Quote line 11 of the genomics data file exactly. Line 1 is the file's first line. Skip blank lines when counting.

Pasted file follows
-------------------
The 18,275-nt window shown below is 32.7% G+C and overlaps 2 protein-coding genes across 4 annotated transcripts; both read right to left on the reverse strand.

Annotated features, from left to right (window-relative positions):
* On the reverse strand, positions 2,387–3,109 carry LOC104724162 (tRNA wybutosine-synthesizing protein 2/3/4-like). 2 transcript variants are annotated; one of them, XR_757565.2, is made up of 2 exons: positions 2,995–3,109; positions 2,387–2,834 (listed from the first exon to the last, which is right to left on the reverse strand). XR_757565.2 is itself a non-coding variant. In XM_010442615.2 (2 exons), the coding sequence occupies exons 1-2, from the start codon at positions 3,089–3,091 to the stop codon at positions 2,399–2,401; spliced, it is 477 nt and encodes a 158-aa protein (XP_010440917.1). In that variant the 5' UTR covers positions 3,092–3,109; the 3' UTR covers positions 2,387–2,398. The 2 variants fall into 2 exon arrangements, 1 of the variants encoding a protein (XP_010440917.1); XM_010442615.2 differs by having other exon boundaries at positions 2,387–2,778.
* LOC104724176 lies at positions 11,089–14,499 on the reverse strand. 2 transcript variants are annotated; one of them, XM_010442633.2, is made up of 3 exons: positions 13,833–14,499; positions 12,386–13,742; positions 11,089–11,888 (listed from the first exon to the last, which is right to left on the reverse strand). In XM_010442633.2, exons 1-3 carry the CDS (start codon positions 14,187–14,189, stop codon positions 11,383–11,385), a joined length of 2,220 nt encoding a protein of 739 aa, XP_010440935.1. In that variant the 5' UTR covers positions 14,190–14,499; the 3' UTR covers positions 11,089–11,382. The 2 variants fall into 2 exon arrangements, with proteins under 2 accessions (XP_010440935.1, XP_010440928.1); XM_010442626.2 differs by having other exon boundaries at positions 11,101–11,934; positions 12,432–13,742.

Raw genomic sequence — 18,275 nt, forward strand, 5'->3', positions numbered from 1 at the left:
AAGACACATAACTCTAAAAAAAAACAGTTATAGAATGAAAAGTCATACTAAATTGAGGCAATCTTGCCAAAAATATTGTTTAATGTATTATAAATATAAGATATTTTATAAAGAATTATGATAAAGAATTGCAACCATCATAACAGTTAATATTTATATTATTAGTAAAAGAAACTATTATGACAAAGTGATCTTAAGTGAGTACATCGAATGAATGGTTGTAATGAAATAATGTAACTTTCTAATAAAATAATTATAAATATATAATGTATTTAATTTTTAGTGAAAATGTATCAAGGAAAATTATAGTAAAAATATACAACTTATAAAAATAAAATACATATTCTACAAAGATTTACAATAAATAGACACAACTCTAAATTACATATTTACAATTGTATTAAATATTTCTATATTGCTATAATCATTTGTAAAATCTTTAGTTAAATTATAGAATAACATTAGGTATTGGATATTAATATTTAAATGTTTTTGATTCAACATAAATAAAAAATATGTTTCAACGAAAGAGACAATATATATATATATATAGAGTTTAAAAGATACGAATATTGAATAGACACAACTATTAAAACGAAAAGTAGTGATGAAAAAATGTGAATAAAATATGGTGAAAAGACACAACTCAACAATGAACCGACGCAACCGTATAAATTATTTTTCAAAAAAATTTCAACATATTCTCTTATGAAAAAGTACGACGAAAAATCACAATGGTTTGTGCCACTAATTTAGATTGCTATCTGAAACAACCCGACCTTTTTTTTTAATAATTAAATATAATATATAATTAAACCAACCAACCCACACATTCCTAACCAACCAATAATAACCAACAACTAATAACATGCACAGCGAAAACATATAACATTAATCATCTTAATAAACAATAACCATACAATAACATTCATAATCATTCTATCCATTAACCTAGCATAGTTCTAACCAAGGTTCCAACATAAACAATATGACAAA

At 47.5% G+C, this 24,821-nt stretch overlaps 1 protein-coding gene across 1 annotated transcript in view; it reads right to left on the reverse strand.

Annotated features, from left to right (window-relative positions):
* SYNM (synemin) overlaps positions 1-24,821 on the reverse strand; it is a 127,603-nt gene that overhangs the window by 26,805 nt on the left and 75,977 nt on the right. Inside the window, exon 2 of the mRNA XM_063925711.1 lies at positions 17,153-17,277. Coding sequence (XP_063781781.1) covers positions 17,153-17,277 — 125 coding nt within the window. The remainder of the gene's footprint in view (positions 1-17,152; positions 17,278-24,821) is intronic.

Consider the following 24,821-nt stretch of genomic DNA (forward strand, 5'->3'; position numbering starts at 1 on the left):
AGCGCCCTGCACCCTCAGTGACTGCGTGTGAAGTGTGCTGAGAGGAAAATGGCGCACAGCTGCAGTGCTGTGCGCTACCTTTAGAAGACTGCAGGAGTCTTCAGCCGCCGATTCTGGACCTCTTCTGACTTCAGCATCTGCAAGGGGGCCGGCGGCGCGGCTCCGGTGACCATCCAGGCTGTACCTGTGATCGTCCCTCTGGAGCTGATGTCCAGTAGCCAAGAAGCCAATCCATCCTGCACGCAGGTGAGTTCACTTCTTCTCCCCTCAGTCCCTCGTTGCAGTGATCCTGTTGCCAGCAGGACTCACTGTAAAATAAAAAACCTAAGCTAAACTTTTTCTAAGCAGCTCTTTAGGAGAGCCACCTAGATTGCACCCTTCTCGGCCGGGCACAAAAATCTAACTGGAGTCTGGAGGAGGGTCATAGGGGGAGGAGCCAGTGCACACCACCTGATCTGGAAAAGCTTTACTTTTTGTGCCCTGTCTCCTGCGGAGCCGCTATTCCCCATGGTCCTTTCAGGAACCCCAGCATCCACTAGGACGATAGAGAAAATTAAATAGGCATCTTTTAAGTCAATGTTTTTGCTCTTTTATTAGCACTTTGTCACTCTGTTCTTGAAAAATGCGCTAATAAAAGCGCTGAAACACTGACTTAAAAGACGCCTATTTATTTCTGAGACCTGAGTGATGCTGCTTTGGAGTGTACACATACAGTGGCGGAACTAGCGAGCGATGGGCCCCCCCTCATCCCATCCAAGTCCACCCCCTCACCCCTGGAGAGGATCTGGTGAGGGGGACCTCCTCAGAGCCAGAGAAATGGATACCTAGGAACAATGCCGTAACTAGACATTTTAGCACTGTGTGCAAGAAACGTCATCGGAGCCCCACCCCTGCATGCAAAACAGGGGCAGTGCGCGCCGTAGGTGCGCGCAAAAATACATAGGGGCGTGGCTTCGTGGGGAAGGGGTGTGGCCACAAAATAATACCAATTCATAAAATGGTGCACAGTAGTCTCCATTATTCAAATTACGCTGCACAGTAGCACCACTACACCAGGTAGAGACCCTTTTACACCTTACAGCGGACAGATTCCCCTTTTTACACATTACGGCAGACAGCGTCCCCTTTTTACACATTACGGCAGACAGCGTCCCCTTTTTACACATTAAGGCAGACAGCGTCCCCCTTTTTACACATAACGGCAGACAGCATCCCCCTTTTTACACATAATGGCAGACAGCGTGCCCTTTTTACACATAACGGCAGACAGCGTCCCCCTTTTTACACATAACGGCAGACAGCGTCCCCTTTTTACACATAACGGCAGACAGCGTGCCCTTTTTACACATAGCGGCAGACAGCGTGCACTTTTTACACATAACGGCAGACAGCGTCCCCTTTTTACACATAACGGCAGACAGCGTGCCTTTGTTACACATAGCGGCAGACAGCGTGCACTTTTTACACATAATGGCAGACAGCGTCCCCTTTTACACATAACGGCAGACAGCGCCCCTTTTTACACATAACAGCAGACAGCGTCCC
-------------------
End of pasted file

AGCGCCCTGCACCCTCAGTGACTGCGTGTGAAGTGTGCTGAGAGGAAAATGGCGCACAGCTGCAGTGCTGTGCGCTACCTTTAGAAGACTGCAGGAGTCTTCAGCCGCCGATTCTGGACCTCTTCTGACTTCAGCATCTGCAAGGGGGCCGGCGGCGCGGCTCCGGTGACCATCCAGGCTGTACCTGTGATCGTCCCTCTGGAGCTGATGTCCAGTAGCCAAGAAGCCAATCCATCCTGCACGCAGGTGAGTTCACTTCTTCTCCCCTCAGTCCCTCGTTGCAGTGATCCTGTTGCCAGCAGGACTCACTGTAAAATAAAAAACCTAAGCTAAACTTTTTCTAAGCAGCTCTTTAGGAGAGCCACCTAGATTGCACCCTTCTCGGCCGGGCACAAAAATCTAACTGGAGTCTGGAGGAGGGTCATAGGGGGAGGAGCCAGTGCACACCACCTGATCTGGAAAAGCTTTACTTTTTGTGCCCTGTCTCCTGCGGAGCCGCTATTCCCCATGGTCCTTTCAGGAACCCCAGCATCCACTAGGACGATAGAGAAAATTAAATAGGCATCTTTTAAGTCAATGTTTTTGCTCTTTTATTAGCACTTTGTCACTCTGTTCTTGAAAAATGCGCTAATAAAAGCGCTGAAACACTGACTTAAAAGACGCCTATTTATTTCTGAGACCTGAGTGATGCTGCTTTGGAGTGTACACATACAGTGGCGGAACTAGCGAGCGATGGGCCCCCCCTCATCCCATCCAAGTCCACCCCCTCACCCCTGGAGAGGATCTGGTGAGGGGGACCTCCTCAGAGCCAGAGAAATGGATACCTAGGAACAATGCCGTAACTAGACATTTTAGCACTGTGTGCAAGAAACGTCATCGGAGCCCCACCCCTGCATGCAAAACAGGGGCAGTGCGCGCCGTAGGTGCGCGCAAAAATACATAGGGGCGTGGCTTCGTGGGGAAGGGGTGTGGCCACAAAATAATACCAATTCATAAAATGGTGCACAGTAGTCTCCATTATTCAAATTACGCTGCACAGTAGCACCACTACACCAGGTAGAGACCCTTTTACACCTTACAGCGGACAGATTCCCCTTTTTACACATTACGGCAGACAGCGTCCCCTTTTTACACATTACGGCAGACAGCGTCCCCTTTTTACACATTAAGGCAGACAGCGTCCCCCTTTTTACACATAACGGCAGACAGCATCCCCCTTTTTACACATAATGGCAGACAGCGTGCCCTTTTTACACATAACGGCAGACAGCGTCCCCCTTTTTACACATAACGGCAGACAGCGTCCCCTTTTTACACATAACGGCAGACAGCGTGCCCTTTTTACACATAGCGGCAGACAGCGTGCACTTTTTACACATAACGGCAGACAGCGTCCCCTTTTTACACATAACGGCAGACAGCGTGCCTTTGTTACACATAGCGGCAGACAGCGTGCACTTTTTACACATAATGGCAGACAGCGTCCCCTTTTACACATAACGGCAGACAGCGCCCCTTTTTACACATAACAGCAGACAGCGTCCC